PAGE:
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CIC Saskatoon: Robert Stewart on “The international system is failing to prevent wars and conflicts in a timely manner: why? “
March 9 @ 6:00 pm - 7:30 pm CSTFree
Join us for CIC Saskatoon’s 14th event of the season, featuring the ever-popular Dr. Robert Stewart from the Tony Blair Institute for Global Change.
Conflict prevention and resolution has been a central concern of the international system for many years, perhaps most famously outlined in article 1 of the United Nations Charter, where the UN’s first purpose is, “[t]o maintain international peace and security, and to that end: to take effective collective measures for the prevention and removal of threats to the peace…and to bring about by peaceful means, and in conformity with the principles of justice and international law, adjustment or settlement of international disputes or situations which might lead to a breach of the peace.” And yet the number of ongoing wars and conflicts and in particular the long average duration of many modern armed conflicts – over 70 years of conflict between Israel and Palestine and of dispute over Kashmir, over 30 in Somalia, DR Congo and Iraq, over 10 in Libya and Syria, and approaching 10 in Yemen and Ukraine – underlines that the existing system is failing to effectively prevent or resolve conflicts in a timely manner.
In this talk linking research, policy and practice, Dr. Stewart will draw upon the findings of the ongoing Wars in our Time research project in arguing that the failure is about more than simply gridlock in the existing system but also an emphasis on conflict management, including through humanitarian aid but also via negotiations, sanctions and peacekeeping missions. Further, approaches that do produce strong results – for example local level initiatives that include women peacebuilders – are under emphasised and systematically under resourced. He will conclude by pointing the way forward to improve the existing system, including areas for further research.
About our speaker:
Robert Stewart is a professional social science researcher, evaluator and analyst, whose work focuses on international humanitarian and development programming and with a particular specialisation in fragile and conflict-affected states. He has carried out and led single and multi-country research projects as well as project and programme evaluations for clients including the International Organization for Migration (IOM), the European Commission (DG ECHO), UNICEF, Oxfam, UNRWA, UN Women, the World Bank, Amnesty International, UNHCR, UNESCO, the Rockefeller Foundation, and the Department for International Development (UK), has shared strategic analysis with the senior management of international organisations including UN funds and programmes as well as with the European Commission and the British government, and has conducted field missions in the Middle East and North Africa, Sub-Saharan Africa (Eastern and Southern), South and Southeast Asia, Latin America and the Caribbean.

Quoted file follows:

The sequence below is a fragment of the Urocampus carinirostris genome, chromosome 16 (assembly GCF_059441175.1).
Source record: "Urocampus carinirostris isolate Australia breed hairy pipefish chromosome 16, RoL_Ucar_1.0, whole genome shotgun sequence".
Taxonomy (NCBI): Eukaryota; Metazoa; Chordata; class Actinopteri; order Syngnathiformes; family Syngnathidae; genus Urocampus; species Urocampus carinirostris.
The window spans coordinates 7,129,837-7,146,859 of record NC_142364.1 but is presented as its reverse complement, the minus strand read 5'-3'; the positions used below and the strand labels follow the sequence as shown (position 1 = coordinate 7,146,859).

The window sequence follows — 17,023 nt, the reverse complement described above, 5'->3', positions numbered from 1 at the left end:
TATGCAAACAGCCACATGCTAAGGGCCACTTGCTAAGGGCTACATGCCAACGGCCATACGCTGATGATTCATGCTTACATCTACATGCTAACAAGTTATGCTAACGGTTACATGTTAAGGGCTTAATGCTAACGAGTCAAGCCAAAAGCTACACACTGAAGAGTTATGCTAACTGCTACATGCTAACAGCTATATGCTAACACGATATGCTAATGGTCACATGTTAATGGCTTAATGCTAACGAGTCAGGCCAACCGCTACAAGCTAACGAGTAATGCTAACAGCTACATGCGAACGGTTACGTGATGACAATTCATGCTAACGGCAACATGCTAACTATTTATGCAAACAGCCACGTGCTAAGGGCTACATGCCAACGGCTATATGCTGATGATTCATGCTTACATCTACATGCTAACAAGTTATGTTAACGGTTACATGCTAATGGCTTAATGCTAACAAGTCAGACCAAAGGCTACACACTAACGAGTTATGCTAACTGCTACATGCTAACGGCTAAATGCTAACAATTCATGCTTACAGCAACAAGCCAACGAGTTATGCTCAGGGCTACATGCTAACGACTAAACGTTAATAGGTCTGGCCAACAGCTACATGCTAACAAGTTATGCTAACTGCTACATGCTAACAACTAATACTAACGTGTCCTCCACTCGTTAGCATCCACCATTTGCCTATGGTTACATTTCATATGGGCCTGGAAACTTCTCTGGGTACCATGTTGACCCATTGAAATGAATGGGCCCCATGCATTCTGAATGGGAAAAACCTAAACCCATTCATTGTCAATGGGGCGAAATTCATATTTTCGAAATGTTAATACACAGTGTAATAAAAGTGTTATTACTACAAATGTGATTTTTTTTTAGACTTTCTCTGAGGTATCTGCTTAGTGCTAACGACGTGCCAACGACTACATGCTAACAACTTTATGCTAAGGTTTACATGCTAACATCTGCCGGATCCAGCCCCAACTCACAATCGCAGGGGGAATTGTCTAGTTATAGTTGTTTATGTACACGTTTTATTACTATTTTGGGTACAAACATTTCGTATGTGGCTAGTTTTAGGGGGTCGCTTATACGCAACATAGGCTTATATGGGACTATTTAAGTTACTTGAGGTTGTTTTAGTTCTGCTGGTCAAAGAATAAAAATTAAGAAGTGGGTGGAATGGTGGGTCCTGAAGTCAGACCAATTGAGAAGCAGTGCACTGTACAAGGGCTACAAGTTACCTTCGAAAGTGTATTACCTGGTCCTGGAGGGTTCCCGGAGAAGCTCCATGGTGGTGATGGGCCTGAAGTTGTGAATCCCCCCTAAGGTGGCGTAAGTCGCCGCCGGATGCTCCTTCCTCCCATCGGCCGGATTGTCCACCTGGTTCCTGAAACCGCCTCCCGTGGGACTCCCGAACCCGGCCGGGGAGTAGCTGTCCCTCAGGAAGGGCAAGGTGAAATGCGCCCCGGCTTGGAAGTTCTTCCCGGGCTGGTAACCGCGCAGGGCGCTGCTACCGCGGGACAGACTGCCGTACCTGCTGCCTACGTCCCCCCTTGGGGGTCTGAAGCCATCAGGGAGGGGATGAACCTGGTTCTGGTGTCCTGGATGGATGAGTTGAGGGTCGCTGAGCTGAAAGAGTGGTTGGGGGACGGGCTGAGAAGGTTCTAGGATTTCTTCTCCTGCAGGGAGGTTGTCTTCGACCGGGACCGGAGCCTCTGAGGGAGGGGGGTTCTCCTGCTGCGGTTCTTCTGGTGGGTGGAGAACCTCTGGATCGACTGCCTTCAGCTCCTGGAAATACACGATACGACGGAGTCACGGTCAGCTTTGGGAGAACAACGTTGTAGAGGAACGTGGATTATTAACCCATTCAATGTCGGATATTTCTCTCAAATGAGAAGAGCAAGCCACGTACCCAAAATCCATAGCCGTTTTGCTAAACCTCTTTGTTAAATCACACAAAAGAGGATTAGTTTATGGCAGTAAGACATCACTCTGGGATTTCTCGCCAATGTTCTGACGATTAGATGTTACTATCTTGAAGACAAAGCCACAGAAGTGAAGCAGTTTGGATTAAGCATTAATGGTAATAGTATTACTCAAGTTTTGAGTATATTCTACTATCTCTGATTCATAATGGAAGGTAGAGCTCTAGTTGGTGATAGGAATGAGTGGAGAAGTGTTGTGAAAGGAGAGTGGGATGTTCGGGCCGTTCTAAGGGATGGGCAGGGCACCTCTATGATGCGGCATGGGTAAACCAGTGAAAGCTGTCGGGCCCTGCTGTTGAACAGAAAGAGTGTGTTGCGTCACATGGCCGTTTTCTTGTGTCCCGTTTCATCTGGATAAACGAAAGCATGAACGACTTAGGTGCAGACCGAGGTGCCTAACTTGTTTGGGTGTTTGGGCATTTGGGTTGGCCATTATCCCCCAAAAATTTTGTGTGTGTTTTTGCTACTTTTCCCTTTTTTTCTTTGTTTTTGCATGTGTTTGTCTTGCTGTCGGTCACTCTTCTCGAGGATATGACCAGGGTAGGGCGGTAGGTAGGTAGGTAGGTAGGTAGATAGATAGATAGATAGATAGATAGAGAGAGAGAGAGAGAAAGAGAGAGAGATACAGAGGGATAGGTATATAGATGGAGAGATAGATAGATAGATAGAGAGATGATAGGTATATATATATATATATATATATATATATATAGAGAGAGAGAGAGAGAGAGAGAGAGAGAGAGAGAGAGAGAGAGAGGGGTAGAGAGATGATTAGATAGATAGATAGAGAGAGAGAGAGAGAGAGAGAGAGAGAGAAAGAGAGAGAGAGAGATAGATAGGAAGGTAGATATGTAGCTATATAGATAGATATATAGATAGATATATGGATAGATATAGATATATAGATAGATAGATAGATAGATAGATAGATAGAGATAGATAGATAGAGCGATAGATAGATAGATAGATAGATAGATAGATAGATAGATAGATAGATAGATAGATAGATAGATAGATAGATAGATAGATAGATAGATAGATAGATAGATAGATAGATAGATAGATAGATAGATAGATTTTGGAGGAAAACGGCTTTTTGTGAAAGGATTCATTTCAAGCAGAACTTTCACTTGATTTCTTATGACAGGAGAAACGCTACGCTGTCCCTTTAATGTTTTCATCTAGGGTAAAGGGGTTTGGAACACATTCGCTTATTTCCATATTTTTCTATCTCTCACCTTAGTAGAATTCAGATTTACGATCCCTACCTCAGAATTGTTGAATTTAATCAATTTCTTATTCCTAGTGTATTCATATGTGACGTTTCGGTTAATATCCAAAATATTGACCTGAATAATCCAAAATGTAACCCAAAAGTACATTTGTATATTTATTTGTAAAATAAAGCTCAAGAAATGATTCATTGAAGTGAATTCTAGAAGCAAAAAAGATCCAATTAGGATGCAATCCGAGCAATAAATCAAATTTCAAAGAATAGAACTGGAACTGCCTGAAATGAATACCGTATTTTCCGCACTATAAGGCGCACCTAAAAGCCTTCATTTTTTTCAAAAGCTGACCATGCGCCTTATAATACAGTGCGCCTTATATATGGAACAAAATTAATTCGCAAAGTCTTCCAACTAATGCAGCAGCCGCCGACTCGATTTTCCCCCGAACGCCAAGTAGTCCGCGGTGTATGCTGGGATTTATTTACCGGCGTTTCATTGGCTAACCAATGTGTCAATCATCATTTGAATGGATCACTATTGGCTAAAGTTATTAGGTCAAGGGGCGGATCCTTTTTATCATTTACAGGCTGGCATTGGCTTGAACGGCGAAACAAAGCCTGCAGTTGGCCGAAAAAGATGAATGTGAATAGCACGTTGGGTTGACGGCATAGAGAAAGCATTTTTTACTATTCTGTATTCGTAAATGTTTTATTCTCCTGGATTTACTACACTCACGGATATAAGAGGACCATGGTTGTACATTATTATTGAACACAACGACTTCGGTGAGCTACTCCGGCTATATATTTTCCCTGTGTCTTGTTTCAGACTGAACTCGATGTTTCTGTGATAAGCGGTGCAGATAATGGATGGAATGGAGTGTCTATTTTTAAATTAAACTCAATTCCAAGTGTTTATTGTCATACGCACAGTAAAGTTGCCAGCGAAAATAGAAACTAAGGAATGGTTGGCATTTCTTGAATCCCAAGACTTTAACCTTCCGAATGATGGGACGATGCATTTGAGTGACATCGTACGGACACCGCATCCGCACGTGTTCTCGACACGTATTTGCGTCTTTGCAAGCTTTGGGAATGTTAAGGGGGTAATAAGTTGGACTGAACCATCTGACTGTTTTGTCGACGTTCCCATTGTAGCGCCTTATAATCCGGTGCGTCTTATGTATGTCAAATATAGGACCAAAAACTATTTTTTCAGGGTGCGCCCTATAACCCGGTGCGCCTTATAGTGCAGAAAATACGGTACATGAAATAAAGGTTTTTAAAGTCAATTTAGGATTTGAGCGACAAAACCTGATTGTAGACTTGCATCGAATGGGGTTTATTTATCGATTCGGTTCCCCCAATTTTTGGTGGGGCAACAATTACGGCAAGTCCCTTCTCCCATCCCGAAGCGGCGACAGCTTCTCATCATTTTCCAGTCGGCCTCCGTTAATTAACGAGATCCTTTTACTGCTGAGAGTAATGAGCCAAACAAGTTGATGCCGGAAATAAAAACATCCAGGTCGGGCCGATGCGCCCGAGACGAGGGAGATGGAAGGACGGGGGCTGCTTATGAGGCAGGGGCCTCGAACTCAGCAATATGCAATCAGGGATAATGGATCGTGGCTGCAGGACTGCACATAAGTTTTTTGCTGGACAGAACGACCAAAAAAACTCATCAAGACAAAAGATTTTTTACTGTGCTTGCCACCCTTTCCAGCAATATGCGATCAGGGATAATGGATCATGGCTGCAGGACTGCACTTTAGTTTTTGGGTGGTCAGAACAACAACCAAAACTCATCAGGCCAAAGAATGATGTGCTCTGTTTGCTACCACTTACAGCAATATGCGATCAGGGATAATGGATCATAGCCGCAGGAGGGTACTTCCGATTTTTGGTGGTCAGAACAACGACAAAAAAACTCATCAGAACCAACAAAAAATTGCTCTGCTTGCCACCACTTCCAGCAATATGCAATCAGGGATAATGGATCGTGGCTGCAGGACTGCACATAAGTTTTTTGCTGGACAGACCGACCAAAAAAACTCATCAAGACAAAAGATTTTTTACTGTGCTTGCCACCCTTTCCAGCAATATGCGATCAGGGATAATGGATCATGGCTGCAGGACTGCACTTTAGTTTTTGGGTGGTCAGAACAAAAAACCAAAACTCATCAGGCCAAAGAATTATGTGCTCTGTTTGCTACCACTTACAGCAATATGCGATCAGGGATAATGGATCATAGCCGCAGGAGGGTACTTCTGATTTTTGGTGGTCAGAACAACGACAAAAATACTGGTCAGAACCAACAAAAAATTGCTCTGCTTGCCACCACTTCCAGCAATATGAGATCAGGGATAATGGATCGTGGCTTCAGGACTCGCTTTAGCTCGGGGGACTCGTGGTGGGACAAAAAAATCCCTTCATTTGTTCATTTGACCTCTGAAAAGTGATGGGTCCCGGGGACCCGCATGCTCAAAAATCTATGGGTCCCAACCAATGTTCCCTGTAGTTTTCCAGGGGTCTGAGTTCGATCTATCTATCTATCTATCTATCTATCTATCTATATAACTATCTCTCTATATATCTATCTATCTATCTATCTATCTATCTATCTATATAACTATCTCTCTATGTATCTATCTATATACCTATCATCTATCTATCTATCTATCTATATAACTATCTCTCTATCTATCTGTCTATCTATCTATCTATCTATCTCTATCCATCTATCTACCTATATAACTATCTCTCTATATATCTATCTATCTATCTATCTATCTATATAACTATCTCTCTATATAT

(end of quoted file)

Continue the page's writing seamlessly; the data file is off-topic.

Dr. Stewart’s thematic areas of expertise relate to mixed migration and refugees, protection, conflict prevention, resolution and peacebuilding, and development in fragile and post-conflict contexts. He is a researcher at McGill University in the Department of Political Science as well as at the University of Exeter in the Politics Department, and he lectures on migration-related research and the design of humanitarian programming at universities in the UK, Scandinavia and Canada; he is also a senior fellow at the Tony Blair Institute for Global Change, researching the evolution of the conflict prevention, resolution and peacebuilding system (https://institute.global/contributors/robert-stewart). Dr. Stewart holds a PhD in Politics from the University of Exeter, where his dissertation focused on Islamist political parties in authoritarian and post-authoritarian contexts; his publications include a co-edited volume (with Dr. Kirsten Fisher), Transitional Justice and the Arab Spring (Routledge).
Dr. Stewart is Director of the Merits Partnership, a client-focused management consulting firm specialising in social science research and results-based management related to humanitarian, development and peace interventions (www.meritspartnership.com).
5:30 p.m. Doors open
6:00 p.m. Public presentation – free and open to the public
7:30 p.m. Event concludes
7:45 p.m. Dinner with the speaker (register online at the Eventbrite site, deadline Mar 06)
9:30 p.m. Dinner concludes
DINNER WITH THE SPEAKER:
Want to find out even more about the issues, and discuss them with the speaker and other internationalists? Consider buying a dinner ticket and joining us at 7:45 p.m., also at the Saskatoon Club, for dinner with the speaker.
Prices for dinner with the speaker, followed by presentation
$20 – Students
$35 – Non-student CIC members
$40 – Nonmembers
Register for dinner with the speaker before March 06, 4:00 p.m. Dinner registrants will be expected to pay even if they cannot or do not attend. Persons with dinner reservations who cannot attend are encouraged to find someone else to take their place.